which is the condition for \(P^{\text {Bell}}_{\text {sym}}>L\). \(P^{\text {Bell}}_{\text {sym}}\ge 2\) occurs for \(N=9\) in case of MAKB inequalities and \(N=7\) for GBIs. Let us now study the asymptotic behavior with \(N\rightarrow \infty\) by referring to the Stirling approximation and introducing \(\gamma =L/N\).

$$\begin{aligned} 0< & {} H(\gamma )-\gamma \log _2{a}-\frac{\log _2{b}}{N}, \\ H(x)= & {} -x \log _2{x}-(1-x)\log _2(1-x). \end{aligned}$$

Note that \(\frac{\log _2{b}}{N}\) is neglible for large N. We are thus left with

$$\begin{aligned} H(\gamma )>\gamma \log _2{a}. \end{aligned}$$

We can now find the ratio of parties that must be preserved. This cannot be done analytically, but is guaranteed to happen for any a: \(H(0)=0\),\(\left. \partial H(x)/\partial x\right| _{x=0}=+\infty\), \(H(1-x)=H(x)\), and \(H(x)\le 1\). For \(a=\sqrt{2}\) Eq. (20) is satisfied for \(\gamma <\gamma _{CRIT}=0.905118\), whereas \(a=\pi /2\) gives \(\gamma _{CRIT}=0.867227\).

Thus, in the limit of large N up to 13.2% of users can be replaced by others in the protocol. However, gaining an advantage in communication complexity reduction scheme requires an extra discussion. As we have mentioned above, in case of a mere Bell test distribution of measurement settings is largely irrelevant, and it is even desired to be uniform, in the QCCR scheme this distribution encodes the BI. For example, for an even number of parties with MAKB inequalities, we use all combinations of observables with equal weights, but only a half of them for odd. To enjoy the benefit in QCCR we need to have even k. Otherwise, after replacing one of the partners with another one we would not be able to recreate the distribution.

A similar problem arises with GBIs. However, this can be easily fixed by introducing new GBIs, in which observables from the xy plane (with eigenvalues \(\pm 1\)). Thus the quantum mechanical part reads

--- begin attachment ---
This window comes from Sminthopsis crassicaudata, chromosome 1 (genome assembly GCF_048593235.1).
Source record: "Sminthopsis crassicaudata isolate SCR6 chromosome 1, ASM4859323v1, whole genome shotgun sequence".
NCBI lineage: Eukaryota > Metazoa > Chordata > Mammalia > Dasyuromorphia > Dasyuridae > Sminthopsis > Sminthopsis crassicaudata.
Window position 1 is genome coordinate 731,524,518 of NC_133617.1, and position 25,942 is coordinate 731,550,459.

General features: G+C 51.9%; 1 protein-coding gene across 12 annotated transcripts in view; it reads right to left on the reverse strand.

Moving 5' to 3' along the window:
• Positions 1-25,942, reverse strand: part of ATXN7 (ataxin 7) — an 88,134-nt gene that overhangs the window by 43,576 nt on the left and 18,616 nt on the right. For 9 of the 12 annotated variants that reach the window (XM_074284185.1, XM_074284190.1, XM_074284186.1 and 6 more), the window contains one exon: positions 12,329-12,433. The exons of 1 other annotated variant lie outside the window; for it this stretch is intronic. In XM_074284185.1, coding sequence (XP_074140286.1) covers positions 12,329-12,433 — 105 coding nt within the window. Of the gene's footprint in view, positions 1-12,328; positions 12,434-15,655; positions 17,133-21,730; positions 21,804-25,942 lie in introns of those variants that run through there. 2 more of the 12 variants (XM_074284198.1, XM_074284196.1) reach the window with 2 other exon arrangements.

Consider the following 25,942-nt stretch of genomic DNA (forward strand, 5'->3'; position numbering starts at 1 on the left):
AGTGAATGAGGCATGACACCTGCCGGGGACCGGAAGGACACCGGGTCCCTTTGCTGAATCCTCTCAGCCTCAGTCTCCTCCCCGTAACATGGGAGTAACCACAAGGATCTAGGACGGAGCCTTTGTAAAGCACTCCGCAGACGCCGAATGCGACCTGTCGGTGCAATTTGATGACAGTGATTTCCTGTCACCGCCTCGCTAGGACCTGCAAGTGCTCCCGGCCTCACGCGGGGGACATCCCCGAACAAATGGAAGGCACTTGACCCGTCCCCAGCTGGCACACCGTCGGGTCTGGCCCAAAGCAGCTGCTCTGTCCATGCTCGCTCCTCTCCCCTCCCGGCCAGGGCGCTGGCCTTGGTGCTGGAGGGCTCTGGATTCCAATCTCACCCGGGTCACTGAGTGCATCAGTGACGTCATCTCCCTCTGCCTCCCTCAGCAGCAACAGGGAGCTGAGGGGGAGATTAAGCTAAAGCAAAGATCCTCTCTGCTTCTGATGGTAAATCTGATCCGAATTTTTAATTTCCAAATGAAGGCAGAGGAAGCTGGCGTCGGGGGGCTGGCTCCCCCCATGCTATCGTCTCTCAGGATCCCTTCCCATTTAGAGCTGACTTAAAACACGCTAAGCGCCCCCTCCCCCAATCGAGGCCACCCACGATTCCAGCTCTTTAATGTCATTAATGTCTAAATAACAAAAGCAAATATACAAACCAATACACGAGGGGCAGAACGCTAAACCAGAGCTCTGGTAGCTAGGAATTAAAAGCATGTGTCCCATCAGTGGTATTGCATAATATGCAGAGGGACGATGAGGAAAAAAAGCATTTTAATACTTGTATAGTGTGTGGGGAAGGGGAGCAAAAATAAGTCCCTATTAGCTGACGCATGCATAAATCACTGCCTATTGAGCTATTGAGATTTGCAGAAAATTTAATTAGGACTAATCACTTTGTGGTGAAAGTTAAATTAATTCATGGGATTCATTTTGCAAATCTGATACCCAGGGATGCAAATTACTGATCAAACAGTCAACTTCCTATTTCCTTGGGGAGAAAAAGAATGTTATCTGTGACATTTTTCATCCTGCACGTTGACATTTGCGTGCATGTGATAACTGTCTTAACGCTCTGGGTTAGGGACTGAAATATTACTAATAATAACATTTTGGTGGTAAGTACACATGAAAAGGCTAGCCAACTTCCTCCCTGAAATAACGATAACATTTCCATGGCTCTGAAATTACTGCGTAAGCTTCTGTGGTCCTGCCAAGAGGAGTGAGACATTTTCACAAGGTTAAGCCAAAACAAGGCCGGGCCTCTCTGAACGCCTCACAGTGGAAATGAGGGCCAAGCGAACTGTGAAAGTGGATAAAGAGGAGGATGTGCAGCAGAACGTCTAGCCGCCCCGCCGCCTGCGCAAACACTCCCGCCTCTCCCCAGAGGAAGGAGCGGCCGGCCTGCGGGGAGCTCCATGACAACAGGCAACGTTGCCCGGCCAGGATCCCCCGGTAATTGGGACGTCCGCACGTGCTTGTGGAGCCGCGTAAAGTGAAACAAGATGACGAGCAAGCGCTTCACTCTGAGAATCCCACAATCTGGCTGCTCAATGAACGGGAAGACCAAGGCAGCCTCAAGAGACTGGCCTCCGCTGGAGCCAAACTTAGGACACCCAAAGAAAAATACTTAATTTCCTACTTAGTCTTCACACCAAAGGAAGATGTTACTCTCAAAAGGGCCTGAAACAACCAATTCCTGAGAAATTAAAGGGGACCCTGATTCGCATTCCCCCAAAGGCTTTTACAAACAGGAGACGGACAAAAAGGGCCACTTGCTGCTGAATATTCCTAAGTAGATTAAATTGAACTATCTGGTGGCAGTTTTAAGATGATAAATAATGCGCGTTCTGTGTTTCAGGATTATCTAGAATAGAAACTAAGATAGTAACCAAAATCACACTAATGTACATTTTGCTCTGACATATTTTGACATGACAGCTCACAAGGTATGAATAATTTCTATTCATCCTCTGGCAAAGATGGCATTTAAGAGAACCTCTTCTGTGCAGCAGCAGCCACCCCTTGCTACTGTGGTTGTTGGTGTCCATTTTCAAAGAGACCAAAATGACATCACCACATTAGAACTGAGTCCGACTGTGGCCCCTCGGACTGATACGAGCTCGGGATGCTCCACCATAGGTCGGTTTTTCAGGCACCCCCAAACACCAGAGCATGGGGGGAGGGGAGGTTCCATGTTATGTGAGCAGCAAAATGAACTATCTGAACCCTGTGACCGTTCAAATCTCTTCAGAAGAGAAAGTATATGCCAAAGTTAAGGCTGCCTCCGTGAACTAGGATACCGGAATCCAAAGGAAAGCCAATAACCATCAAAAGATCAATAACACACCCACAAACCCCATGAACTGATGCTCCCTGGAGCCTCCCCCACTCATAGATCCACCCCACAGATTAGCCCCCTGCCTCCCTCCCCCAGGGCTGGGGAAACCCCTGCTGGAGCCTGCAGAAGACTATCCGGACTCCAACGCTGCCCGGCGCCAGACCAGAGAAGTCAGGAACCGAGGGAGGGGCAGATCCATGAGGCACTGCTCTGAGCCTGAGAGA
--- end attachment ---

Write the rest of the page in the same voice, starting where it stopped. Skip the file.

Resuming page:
$$\begin{aligned} Q_N= & {} \int _0^1d\alpha _1\ldots \int _0^1d\alpha _N\text {sign}\left( \cos \left( 2\pi \sum _i\alpha _i\right) \right) \cos \left( 2\pi \sum _i\alpha _i\right) \\= & {} \int _0^1d\alpha _1\ldots \int _0^1 d\alpha _N\left| \cos \left( 2\pi \sum _i\alpha _i\right) \right| \\= & {} \frac{2}{\pi }. \end{aligned}$$

The optimal classical part is equal to

$$\begin{aligned} C_N=2^N\int _{-N/4}^{(-N+1)/4}d\alpha _1\int _{0}^{1/2}d\alpha _2\ldots \int _{0}^{1/2}d \alpha _N\text {sign}\left( \cos \left( 2\pi \sum _i\alpha _i\right) \right) \end{aligned}$$

and \(\{C_2,\,C_3,\,C_4,\,C_5,\,C_6,\,C_7,\ldots \}\,=\{1/2,\,1/3,\,5/24,\,2/15,\,61/720,\,17/315\,\ldots \}\). We have

$$\begin{aligned} \lim _{N\rightarrow \infty }\frac{C_{N-1}}{C_N}=\frac{\pi }{2}. \end{aligned}$$

and the convergence is exponential. The first instance of persistency of \(P^{\text {Bell}}_{\text {sym}}\ge 2\) occurs for \(N=7\), \({Q_6}/(7{C_6})=1440/(427\pi )\approx 1.07346\).

Symmetrized persistency of Bell correlations for Dicke states

Dicke state family is exemplary for studying persistency of Bell correlations,

$$\begin{aligned} \left| D_{N,M}\right\rangle = \left( \begin{array}{c}N\\ M\end{array}\right) ^{-\frac{1}{2}}\Pi (|0\rangle ^{\otimes M} |1\rangle ^{\otimes N-M}), \end{aligned}$$

where \(\Pi (\cdot )\) denotes the sum over all permutations of parties. In particular, Refs.14,27,28,29,30 studied \(P^{\text {Bell}}_{\text {sym}}\) for W states (\(\left| W_N\right\rangle =\left| D_{N,1}\right\rangle\)). In particular, the Authors of Ref.30 considered BIs involving correlation between subsets of observers.

To set a context of this section, let us remind the findings from Ref.30. The Authors have given the upper bound for persistency for all states symmetric with respect to permutation of particles of N/2. The lower bound was given by

$$\begin{aligned} P>N'-N+1, \end{aligned}$$

where \(N'=\left\lfloor N/(1-p_{CRIT})\right\rfloor\), \(\lfloor \cdot \rfloor\) is the floor function and \(p_{CRIT}\) is the critical probability below which state

$$\begin{aligned} \rho (N,p)=(1-p)\left| W_N\right\rangle \left\langle W,N\right| +p\left| 0\right\rangle ^{\otimes N}\left\langle 0\right| ^{\otimes N} \end{aligned}$$

violates a Bell inequality with m settings per side. Ref.30 shows this bound for \(m=2,\ldots ,6\) and N up to 16. As a result, they find two-setting-per-side Bell inequalities, for which the persistency of Bell correlations reaches 0.4N in the limit of large N.

In this work we limit ourselves to WWWŻB inequalities. The respective Bell operators read

$$\begin{aligned} B'_N= \, & {} \frac{1}{2^N}\sum _{s_1,\ldots ,s_N=\pm 1}S(s_1,\ldots ,s_N) \\ &\times (A_1+s_1A'_1)\otimes \cdots \otimes (A_N+s_NA'_N) \\\le \, & {} 1, \\ S(s_1,\ldots ,s_N)=\, & {} \pm 1. \end{aligned}$$